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Public Health: Russia is Sick

Public health challenges facing Russia today cripple its potential for tomorrow.

Credit: Niyazz


  • Russia’s poor public health directly undermines the country’s economic development.
  • Serious health problems among Russians derive from high rates of smoking and alcohol consumption.
  • HIV/AIDS still looms large in Russia, and 80% of those infected with HIV are under 30.
  • Russia is experiencing a high burden of multidrug-resistant (MDR) tuberculosis.

For all the external economic fears worrying countries everywhere, Russia faces further, entirely homegrown challenges. In all likelihood, the most important one among them is public health, which directly undermines the country’s economic development.

During the past two decades, an aging demographic turn and its effect on Russian society has been the focus of debate. Russia is experiencing a rapidly aging population with steadily declining birth rates.

However, while people living in most industrialized countries can count on increased life expectancy, Russians cannot. This reflects their relatively low overall health status.

These factors, in addition to restrictive immigration policies and low fertility rates (below two children per woman, which is considered the population replacement rate), have led Russia to a constant process of depopulation.

Between 1993 and 2015, Russia’s population decreased slightly, from approximately 149 to 144 million people. However, if current trends continue, there will be between 100-107 million Russians in 2050.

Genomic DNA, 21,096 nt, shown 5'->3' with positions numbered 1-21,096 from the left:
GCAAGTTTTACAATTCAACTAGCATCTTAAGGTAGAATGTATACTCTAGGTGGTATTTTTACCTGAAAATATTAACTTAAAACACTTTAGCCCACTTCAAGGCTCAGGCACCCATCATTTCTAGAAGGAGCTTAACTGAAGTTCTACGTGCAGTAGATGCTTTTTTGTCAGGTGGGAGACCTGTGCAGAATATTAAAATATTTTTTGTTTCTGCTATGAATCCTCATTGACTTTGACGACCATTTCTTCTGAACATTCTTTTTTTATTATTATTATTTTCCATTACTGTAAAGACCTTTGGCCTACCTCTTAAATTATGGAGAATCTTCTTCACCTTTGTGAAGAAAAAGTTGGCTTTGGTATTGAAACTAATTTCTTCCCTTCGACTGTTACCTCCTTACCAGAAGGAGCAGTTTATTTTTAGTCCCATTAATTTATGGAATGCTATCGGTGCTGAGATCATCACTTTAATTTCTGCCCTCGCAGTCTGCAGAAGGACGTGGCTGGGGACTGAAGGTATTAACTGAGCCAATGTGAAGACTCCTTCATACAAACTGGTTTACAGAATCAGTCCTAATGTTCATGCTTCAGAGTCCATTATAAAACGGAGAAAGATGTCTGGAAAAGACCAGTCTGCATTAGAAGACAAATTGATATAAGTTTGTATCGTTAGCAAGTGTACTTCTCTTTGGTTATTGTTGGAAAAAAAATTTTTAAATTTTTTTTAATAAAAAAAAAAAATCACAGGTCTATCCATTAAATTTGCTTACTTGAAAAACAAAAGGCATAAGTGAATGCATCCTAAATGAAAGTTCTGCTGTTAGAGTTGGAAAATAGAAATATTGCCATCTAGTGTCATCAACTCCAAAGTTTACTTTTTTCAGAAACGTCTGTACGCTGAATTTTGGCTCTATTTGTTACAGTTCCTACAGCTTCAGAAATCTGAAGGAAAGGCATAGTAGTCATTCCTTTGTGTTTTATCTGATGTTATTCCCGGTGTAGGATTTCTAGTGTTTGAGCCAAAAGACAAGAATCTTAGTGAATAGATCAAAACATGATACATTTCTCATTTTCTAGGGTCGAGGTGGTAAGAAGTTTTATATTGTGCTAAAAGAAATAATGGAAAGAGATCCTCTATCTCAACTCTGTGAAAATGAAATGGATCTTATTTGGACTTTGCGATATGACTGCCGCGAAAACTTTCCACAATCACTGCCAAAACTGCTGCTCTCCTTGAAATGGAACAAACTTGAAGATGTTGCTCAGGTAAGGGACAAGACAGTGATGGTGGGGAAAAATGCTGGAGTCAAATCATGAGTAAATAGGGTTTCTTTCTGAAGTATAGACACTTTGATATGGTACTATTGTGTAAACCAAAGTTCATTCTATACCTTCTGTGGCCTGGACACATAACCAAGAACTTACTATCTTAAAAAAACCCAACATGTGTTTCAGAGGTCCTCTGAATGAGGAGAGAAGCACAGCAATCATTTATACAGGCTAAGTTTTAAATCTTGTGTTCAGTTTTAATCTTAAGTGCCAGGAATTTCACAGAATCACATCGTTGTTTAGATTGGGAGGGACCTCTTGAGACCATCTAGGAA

Preventable deaths

Serious health problems among Russians derive from high rates of smoking and alcohol consumption. Mortality among Russian men rose by 60% since 1991, four or five times higher than the European average.

These untimely deaths result mostly from preventable causes – alcohol poisoning, smoking, cardiovascular diseases, traffic accidents and violent crimes.

According to the World Health Organization, heart disease, aggravated by alcohol and tobacco, is responsible for over 1.2 million deaths each year.

Estimates of annual fatalities derived from smoking-related diseases range from 350,000 to 400,000. In the United States, which has more than twice the population of Russia, cigarette smoking causes more than 480,000 deaths annually.

Public health policies and information about smoking is less easily available in the Russia than in the United States, which may account for the lower percentage of deaths in the United States.

HIV/AIDS still looms large, particularly because 80% of those infected with HIV are under 30. The epidemic is closely associated with high levels of intravenous drug use.

More than two million Russian men are considered to be HIV positive, and the epidemic doesn’t show any signs of abating. In the United States, more than 1.2 million people are living with the infection.

In contrast to Russia, the estimated U.S. incidence (new cases) of HIV has remained stable in recent years due to effective public health policies and prevention efforts.

The hideous drug-resistance challenge